The Business of Cannabis

Back with cannabis’ good friends at The Wall Street Journal Market Watch today.  Here’s another place you may never have expected to see cannabis — as the subject of marketing research for legal cannabis outlets.  How can change not be close?


The Company is called Altitude Organic and they rolled out a new “new national shelf space acquisition strategy.”  Don’t fall asleep — this is remarkable.  Shelf space for cannabis!  The company is combing through thousands of products and selecting only those it feels will be tremendously popular with dispensary clientele.

“Our national, shelf-space acquisition program is unlike any program currently offered to the marijuana industry . . . [our program] is expected to take the industry by storm in the coming months ahead,” says Brian Cook, President of Altitude Organic Corporation. He goes on to state, “[We]” support the thousands of marijuana dispensaries clamoring for quality products that cater to their customers’ unique interests.   Join forces with a publicly traded marijuana industry leader.”

Altitude Organic Corporation provides independently-owned retail dispensaries in Colorado, California, and Arizona business support services, while also acting as a one-stop-shop for entrepreneurs looking to enter the burgeoning, multi-billion dollar industry of legal cannabis.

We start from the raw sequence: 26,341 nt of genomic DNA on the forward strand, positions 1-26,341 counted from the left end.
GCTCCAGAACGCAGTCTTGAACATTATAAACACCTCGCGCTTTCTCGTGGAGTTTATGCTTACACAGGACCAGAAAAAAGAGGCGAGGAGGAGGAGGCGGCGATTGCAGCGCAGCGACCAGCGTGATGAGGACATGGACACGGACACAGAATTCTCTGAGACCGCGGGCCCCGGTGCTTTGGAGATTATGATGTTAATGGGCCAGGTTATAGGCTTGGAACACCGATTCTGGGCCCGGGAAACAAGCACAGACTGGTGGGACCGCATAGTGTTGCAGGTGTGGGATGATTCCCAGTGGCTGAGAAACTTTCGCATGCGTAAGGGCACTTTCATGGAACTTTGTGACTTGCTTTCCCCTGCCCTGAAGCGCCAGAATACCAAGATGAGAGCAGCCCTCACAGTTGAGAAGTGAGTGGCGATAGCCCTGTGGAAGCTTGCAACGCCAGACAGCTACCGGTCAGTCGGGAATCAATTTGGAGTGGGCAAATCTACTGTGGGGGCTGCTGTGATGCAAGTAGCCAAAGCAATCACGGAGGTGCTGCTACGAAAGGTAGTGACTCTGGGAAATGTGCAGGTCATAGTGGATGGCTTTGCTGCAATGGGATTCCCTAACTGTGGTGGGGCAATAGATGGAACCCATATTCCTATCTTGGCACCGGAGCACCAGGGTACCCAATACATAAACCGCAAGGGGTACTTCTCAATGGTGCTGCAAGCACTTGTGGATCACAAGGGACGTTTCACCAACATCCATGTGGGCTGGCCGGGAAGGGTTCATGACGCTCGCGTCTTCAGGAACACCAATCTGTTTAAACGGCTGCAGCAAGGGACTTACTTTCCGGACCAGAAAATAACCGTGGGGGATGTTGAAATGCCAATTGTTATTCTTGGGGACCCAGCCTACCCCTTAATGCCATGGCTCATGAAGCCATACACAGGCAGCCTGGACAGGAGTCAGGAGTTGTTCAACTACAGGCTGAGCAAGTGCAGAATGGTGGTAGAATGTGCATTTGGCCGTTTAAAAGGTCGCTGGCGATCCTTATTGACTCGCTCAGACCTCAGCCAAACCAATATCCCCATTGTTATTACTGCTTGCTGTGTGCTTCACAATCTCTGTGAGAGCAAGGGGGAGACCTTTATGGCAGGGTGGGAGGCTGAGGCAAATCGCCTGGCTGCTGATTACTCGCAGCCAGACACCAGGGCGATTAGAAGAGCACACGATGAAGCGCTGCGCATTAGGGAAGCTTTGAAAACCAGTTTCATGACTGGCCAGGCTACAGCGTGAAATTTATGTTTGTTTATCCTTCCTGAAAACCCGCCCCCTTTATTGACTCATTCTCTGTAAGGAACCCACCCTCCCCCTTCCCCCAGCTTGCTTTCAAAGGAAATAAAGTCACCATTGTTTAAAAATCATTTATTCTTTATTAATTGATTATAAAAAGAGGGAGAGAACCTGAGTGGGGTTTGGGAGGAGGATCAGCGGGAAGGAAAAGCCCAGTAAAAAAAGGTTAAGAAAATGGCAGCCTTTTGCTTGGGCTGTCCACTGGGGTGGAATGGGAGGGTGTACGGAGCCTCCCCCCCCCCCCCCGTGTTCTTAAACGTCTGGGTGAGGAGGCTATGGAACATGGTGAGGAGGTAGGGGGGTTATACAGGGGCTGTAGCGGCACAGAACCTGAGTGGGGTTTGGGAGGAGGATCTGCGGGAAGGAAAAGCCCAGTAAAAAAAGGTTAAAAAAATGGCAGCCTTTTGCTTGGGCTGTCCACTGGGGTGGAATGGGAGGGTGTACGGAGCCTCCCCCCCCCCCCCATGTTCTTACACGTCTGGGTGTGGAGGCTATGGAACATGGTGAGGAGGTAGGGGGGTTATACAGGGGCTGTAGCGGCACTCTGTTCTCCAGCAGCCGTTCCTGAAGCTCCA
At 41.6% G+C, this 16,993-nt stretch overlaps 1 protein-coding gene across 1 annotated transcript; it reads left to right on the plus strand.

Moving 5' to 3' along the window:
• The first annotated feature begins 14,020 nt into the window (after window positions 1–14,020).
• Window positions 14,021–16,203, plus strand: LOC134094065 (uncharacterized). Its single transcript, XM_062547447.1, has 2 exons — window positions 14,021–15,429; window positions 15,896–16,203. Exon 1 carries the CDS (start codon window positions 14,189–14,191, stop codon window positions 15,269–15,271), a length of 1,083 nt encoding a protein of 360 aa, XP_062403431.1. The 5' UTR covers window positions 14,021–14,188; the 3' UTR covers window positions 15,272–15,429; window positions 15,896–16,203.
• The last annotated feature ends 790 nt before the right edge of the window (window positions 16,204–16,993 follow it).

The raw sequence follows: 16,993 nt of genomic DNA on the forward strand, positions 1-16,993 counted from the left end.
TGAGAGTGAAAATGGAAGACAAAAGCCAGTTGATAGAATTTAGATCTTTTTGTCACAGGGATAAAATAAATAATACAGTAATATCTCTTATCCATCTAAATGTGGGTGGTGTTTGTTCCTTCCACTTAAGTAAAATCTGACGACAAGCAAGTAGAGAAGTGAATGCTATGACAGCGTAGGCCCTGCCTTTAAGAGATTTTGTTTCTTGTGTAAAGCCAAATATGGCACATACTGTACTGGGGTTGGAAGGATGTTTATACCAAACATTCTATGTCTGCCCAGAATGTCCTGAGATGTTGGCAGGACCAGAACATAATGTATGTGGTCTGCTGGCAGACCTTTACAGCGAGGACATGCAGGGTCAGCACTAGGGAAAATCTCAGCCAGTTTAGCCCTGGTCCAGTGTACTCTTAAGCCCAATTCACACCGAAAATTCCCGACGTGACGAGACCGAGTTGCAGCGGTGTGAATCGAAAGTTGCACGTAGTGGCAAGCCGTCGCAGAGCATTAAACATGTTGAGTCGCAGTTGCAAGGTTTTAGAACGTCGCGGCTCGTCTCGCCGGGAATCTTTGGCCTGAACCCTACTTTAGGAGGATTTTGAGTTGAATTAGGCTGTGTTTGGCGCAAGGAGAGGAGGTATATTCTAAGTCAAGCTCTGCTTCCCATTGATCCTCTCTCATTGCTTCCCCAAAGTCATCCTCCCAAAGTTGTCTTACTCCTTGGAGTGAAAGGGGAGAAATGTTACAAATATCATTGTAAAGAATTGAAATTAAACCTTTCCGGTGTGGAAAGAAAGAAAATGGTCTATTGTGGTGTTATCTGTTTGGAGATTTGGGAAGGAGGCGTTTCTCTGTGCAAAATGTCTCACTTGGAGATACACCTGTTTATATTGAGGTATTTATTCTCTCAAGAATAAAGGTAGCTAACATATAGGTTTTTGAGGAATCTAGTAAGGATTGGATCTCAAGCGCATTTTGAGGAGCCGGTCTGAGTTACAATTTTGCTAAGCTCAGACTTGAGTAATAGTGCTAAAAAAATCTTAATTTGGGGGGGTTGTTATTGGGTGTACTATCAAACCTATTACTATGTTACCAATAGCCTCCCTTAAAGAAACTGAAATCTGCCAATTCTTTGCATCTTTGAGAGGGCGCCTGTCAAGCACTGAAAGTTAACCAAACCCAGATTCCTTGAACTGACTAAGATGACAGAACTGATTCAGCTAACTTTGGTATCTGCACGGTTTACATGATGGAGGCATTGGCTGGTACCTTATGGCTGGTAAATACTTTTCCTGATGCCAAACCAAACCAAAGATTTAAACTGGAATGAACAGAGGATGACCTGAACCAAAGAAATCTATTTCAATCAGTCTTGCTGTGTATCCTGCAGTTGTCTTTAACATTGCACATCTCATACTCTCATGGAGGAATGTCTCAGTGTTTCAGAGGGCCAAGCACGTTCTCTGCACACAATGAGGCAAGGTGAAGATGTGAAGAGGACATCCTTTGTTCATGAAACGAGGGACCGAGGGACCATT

Now, just so HMJ doesn’t get accused of having a bias on this issue, here’s some yin for the earlier yang:  One of California’s biggest medical marijuana establishments – embraced by local officials as a model business that donates to the poor and pays millions in taxes – has become the latest target in a statewide crackdown by federal prosecutors.

Berkeley Patients Group, founded in 1999 by leading names in the state’s medical marijuana movement, will cease operations at its current location later this year. The decision to shutter the outlet on San Pablo Avenue was triggered by a warning from Melinda Haag, the U.S. attorney for Northern California.

In a letter sent to the owner of the building that houses the dispensary, Haag said federal prosecutors would file a forfeiture action if marijuana continued to be distributed at the location. Berkeley Patients Group has leased the property since 1999 and operates under a city license.   The letter cited violations of federal law and the fact that the outlet is within 1,000 feet of two schools.

So, Greenies, let’s review this emerging paradox:  Wall Street positions itself to be making money the instant cannabis is once again legal, while the transitory changing governmental structure frightens landlords into not renting to pot people.  Who do you think wins long-term?
[image: google images business]

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Author: DavidB

a heathen, but hopefully not an unenlightened one

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